Climate neutrality by 2060: China – polluters and pioneers


Status: 31.10.2021 12:33 p.m.

China is the world’s largest emitter of CO2 – also because 60 percent of its electricity comes from coal-fired power plants. In order for the country to become climate neutral by 2060, as planned, it is investing heavily in renewable energies. But time is running out.

By Steffen Wurzel, ARD-Studio Shanghai

In large Chinese cities such as Shanghai, Beijing, Hangzhou or Shenzhen, countless electric scooters whiz through the streets almost silently, and the many green license plates show that more and more cars are also electric cars. Many large cities in China have even electrified their bus fleets. You could think of China. I am already driving almost emission-free.

The country is actually a global pioneer when it comes to e-mobility. However, this only has to do with climate protection, because around 60 percent of electricity still comes from coal-fired power plants.

China wants to be climate neutral by 2060

Before the world climate summit, the Chinese government had therefore affirmed that it wanted to be less dependent on coal in the future and generate more electricity from renewable energies and from largely CO2-free nuclear energy. At least that is what it says in a new policy paper on climate policy.

However, there is not much that is new in it. At least China is now officially and bindingly confirming to the international community for the first time that it wants to be climate neutral by 2060. In addition, the peak of CO2 emissions should be reached by 2030 at the latest. Conversely, this means that until the end of this decade, CO2 emissions in China will continue to rise year after year.

Li Shuo of the environmental organization Greenpeace believes that climate neutrality will only be realistic by 2060 if China cuts CO2 emissions faster and more clearly than previously announced. “Getting to zero by 2030 to 2060 is a very ambitious goal. Many observers believe that this is pure science fiction,” says Li. then the goal of climate neutrality will be more realistic. “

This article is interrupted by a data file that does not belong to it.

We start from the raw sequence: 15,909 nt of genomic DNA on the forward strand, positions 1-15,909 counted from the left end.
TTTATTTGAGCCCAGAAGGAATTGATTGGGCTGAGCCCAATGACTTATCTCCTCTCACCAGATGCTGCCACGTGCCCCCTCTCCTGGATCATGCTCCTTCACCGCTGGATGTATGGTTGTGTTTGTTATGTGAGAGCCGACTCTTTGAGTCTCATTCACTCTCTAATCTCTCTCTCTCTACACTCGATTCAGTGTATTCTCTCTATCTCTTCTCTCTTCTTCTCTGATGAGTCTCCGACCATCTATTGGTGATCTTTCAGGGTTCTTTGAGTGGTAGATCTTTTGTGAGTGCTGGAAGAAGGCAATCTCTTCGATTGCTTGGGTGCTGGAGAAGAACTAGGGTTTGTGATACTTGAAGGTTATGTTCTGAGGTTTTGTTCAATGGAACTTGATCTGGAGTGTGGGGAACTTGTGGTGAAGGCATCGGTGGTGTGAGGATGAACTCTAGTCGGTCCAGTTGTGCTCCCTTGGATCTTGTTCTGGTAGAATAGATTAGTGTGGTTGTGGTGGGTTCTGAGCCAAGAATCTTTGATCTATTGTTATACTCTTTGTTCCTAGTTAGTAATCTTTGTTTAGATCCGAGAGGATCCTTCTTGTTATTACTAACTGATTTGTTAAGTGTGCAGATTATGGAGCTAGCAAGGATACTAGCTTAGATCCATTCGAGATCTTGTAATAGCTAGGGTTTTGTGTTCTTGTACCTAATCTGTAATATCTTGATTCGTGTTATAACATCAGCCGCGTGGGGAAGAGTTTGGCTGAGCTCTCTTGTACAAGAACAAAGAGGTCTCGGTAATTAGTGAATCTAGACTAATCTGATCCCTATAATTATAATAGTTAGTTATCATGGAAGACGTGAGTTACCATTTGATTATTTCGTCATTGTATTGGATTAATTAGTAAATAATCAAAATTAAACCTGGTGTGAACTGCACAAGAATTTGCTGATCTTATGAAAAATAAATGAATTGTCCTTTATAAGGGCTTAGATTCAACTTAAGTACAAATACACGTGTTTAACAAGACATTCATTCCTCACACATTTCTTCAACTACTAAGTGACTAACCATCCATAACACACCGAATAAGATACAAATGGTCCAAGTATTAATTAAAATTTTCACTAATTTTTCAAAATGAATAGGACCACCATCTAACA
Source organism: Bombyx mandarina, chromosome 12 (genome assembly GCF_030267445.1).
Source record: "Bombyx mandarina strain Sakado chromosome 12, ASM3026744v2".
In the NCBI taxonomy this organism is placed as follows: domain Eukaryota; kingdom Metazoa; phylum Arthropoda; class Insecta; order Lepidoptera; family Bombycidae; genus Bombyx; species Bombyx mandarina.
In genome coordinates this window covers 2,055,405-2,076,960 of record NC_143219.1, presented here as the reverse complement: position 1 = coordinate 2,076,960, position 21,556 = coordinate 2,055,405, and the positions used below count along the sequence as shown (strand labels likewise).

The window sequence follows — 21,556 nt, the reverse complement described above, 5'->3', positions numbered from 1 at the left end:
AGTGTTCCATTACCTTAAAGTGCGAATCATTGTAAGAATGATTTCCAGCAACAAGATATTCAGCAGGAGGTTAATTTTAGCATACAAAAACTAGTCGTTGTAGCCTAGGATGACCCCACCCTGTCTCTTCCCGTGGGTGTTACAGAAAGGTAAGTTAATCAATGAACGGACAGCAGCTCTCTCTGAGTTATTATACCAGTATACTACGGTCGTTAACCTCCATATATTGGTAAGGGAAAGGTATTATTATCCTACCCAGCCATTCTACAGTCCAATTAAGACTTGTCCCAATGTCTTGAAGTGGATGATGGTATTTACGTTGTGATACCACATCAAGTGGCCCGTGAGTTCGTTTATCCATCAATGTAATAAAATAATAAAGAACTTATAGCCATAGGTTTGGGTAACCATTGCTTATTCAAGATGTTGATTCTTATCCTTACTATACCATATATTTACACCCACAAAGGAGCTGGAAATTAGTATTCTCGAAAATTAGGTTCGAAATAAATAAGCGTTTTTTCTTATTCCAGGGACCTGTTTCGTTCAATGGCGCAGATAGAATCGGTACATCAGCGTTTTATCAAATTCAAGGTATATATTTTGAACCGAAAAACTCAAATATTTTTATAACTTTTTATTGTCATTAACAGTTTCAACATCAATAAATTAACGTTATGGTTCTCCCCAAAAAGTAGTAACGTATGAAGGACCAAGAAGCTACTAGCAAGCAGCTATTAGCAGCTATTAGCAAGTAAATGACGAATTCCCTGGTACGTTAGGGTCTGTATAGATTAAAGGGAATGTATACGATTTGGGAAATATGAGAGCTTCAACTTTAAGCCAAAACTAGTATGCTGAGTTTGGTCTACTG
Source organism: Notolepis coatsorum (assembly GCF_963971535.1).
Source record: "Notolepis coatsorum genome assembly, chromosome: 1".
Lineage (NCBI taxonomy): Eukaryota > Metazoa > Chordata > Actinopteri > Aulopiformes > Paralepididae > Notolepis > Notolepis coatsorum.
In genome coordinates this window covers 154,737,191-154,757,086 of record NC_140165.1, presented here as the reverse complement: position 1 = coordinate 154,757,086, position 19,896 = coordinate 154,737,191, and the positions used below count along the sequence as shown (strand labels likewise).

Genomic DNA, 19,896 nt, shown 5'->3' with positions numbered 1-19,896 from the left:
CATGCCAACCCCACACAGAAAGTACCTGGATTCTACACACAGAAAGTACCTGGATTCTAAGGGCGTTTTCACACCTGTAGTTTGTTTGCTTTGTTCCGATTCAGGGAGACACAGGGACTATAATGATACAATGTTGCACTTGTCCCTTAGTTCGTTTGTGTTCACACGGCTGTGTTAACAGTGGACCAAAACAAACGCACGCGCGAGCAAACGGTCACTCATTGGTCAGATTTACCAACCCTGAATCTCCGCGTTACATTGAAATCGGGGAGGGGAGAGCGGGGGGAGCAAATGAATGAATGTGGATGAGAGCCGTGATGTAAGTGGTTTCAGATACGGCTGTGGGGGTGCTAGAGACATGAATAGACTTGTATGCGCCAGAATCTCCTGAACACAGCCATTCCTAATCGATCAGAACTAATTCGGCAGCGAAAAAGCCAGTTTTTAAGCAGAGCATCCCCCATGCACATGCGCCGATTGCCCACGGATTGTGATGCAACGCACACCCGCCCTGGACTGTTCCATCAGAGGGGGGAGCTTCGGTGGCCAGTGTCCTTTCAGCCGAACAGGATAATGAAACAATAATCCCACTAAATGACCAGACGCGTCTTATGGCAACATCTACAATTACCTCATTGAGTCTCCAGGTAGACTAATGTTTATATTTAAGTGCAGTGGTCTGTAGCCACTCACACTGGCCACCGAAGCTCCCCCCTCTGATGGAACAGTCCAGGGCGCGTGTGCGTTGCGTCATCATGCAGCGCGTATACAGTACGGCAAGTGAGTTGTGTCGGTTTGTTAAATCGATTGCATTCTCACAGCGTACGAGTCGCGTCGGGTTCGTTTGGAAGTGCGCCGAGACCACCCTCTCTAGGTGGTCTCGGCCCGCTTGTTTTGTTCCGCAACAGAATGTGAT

The demand for electricity is increasing rapidly

In order to reduce CO2 emissions, wind turbines, photovoltaic farms and new nuclear power plants have been built on a large scale in the People’s Republic for years. As a result, at least the share of coal in the electricity mix is ​​slowly declining. The problem is that at the same time the demand for electricity in China continues to rise rapidly.

Most recently, the electricity had to be switched off again and again in around 20 parts of China – simply because too little was available. One thing is clear: for China’s state and party leadership, security of supply has priority over climate protection. In the short term, the country will remain dependent on coal, says energy expert Yan Qin, who works for the financial analysis firm Refinitiv in Oslo.

“In the past few months, China’s state planning commission has asked the coal-rich regions of Inner Mongolia, Shanxi and Shaanxi to increase coal production. At the same time, it is telling these parts of the country: In a few years, however, you will have to reduce coal significantly,” said Yan.

The construction industry releases a lot of CO2

Climate experts point out that China’s path to climate neutrality is by no means just about coal. Hardly any other branch of industry in China is generating as much growth as the construction industry. In the production of steel and cement, however, huge amounts of climate-damaging CO2 are released.

“When do we get answers on climate protection from the state steel and concrete industry?” Asks Greenpeace expert Li. “So far we have not heard anything from this sector ? “

China’s communist leadership has so far been hiding largely behind melodious phrases and clichés when it comes to climate protection. This became clear again when the new climate protection policy paper was presented a few days ago.

World Climate Conference: China depends on coal, but wants to be climate neutral by 2060

Steffen Wurzel, ARD Shanghai, 31.10.2021 · 10:45


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